To read our full alert authored by Mark Nelson and Frank Nardulli click here.
A federal district court in Massachusetts effectively gutted a prominent plaintiff’s class action firm’s attempt to avoid arbitration agreements and litigate on a class-wide basis in federal court in Boston. This ruling comes on the heels of a series of class and collective actions filed in federal courts against major U.S.-based and international employers by the Sanford Wittels & Heisler law firm.
In Karp v. CIGNA Healthcare, Inc., the plaintiff-employee was a senior contract manager at CIGNA who asserted discrimination claims in a proposed $100 million putative class action alleging systemic gender discrimination in violation of Title VII of the Civil Rights Act of 1964. Karp’s efforts to represent a class of potentially thousands of current and former female employees were halted when, the district court effectively foreclosed her from proceeding on a class-wide basis either in federal court or in arbitration.
To read the full alert authored by John Ridley and Larry Del Rossi click here.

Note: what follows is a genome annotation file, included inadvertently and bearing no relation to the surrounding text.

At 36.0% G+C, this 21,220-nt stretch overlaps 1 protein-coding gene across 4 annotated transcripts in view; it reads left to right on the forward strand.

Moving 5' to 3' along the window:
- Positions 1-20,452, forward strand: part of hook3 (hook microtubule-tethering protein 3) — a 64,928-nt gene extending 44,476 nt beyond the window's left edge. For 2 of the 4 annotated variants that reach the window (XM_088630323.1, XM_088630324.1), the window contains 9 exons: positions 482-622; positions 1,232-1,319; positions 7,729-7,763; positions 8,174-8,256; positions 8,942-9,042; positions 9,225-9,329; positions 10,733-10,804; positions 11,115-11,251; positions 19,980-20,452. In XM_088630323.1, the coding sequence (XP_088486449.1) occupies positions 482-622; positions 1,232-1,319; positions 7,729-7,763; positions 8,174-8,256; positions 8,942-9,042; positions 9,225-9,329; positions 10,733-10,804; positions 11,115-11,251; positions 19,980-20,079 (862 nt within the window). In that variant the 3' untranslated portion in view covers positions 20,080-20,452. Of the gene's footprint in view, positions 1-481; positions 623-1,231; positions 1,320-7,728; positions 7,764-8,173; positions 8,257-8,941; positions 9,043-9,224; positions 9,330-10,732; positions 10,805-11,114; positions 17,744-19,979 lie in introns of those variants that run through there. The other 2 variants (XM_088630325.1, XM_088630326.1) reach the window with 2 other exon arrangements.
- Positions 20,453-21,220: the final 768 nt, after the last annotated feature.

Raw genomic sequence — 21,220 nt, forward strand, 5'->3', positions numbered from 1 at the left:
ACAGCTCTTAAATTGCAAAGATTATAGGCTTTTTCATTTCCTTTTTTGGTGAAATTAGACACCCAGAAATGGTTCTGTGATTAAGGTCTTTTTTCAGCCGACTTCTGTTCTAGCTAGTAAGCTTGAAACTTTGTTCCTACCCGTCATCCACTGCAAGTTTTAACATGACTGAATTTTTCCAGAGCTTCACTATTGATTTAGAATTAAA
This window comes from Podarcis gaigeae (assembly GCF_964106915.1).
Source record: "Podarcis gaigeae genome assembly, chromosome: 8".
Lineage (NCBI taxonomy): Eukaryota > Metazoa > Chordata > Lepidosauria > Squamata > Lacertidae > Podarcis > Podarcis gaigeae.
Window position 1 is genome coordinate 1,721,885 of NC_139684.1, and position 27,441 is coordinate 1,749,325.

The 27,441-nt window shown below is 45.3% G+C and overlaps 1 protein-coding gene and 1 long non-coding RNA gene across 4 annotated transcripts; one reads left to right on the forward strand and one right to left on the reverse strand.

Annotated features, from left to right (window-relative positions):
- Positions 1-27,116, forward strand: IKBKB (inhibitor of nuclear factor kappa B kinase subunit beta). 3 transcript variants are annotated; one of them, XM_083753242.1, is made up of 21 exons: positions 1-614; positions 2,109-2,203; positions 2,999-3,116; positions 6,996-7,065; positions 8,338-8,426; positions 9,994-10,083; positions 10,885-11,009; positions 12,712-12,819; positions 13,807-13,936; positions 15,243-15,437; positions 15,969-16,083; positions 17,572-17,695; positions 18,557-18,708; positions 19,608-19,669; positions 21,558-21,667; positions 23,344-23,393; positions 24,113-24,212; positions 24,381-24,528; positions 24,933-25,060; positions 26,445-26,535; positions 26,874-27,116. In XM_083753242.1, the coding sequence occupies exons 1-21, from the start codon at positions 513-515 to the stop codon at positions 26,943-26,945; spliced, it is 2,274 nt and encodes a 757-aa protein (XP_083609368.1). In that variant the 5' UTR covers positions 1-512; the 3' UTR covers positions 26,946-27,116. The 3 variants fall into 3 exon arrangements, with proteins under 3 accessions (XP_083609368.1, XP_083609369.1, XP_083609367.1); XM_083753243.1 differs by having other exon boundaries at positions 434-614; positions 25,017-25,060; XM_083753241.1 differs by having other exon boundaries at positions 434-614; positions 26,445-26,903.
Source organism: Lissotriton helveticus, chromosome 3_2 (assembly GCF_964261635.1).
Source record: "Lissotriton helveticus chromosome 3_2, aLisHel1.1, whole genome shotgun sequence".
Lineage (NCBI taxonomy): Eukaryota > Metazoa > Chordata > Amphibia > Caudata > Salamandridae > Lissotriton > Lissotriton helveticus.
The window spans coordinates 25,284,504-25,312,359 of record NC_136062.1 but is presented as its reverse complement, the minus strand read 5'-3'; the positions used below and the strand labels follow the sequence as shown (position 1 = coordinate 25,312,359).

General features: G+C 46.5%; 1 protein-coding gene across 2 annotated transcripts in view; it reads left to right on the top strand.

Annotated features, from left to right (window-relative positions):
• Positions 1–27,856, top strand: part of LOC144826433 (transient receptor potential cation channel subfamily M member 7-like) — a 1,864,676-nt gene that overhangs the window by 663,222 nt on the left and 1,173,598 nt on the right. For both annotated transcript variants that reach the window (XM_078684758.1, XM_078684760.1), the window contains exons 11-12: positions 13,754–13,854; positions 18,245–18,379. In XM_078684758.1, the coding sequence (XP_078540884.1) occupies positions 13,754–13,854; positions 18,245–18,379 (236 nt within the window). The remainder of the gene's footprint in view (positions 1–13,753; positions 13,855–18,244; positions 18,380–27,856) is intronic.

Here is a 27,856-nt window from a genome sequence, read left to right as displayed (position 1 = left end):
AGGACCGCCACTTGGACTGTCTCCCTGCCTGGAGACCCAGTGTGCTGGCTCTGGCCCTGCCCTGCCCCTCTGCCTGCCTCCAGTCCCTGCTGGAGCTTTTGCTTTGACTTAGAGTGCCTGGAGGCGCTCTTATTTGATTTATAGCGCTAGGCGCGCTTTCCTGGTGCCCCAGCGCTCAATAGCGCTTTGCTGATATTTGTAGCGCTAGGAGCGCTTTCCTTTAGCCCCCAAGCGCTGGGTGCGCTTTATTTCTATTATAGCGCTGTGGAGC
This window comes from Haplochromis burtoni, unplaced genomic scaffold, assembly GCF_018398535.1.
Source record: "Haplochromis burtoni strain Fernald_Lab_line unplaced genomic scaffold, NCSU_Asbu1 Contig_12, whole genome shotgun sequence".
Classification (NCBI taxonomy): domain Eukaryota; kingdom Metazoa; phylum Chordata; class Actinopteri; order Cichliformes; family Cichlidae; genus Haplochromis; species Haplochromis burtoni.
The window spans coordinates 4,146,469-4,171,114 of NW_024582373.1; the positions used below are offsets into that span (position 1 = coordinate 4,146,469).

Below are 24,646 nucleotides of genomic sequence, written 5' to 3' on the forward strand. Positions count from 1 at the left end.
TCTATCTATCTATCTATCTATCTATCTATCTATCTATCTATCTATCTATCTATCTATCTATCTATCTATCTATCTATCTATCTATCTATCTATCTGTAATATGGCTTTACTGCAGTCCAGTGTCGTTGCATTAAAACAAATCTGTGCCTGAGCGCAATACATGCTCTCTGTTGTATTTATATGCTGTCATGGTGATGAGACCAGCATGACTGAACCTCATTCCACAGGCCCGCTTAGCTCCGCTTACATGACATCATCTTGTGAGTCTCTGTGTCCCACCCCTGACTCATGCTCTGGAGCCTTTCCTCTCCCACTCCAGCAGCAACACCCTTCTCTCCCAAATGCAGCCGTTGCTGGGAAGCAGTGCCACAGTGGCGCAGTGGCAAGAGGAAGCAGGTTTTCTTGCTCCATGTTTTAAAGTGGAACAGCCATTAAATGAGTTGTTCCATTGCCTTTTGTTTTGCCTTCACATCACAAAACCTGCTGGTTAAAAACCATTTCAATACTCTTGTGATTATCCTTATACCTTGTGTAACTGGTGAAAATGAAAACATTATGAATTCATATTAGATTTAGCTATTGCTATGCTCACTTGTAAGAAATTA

Ever since the California Supreme Court granted review in Brinker Restaurant Corp. v. Superior Court of San Diego County (Hohnbaum) in October 2008, California employers have anxiously awaited the California Supreme Court’s standards for meal and rest breaks provided to non-exempt employees. To read our full alert authored by Pascal Benyamini and Fey Epling click here.
By: Fey Epling
In Samper v. Providence St Vincent Medical Ctr 2012 DJDAR 4559 (9th Cir. 04/11/2012), the plaintiff, a part-time neonatal intensive care unit (“NICU”) nurse sought an accommodation from her employer, Providence St. Vincent Medical Center, that would allow her to opt out of its attendance policy which permitted five unplanned absences in a rolling twelve month period, in addition to other scheduled absences. When Providence refused the request, Samper sued for failure to accommodate her disability (fibromyalgia) in the federal district court for the District of Oregon, which granted summary judgment for the employer. The 9th Circuit affirmed, citing to its many sister courts, finding that “[t]he commonsense notion that onsite regular attendance is an essential job function could hardly be more illustrative than in the context of a neonatal nurse.” The 9th Circuit provided some guidance and reassurance to employers in distinguishing as “an unusual case” Humphrey v. Memorial Hosps. Ass’n., in which the court stated, “regular and predictable attendance is not per se an essential function of all jobs.”
The Samper court does not, however, grant employers carte blanche to refuse similar accommodations in all situations, making clear that the inquiry remains highly fact-specific. Employers should note the court’s favorable discussion of Providence’s long history of accommodations and interactive processes with the plaintiff prior to her termination.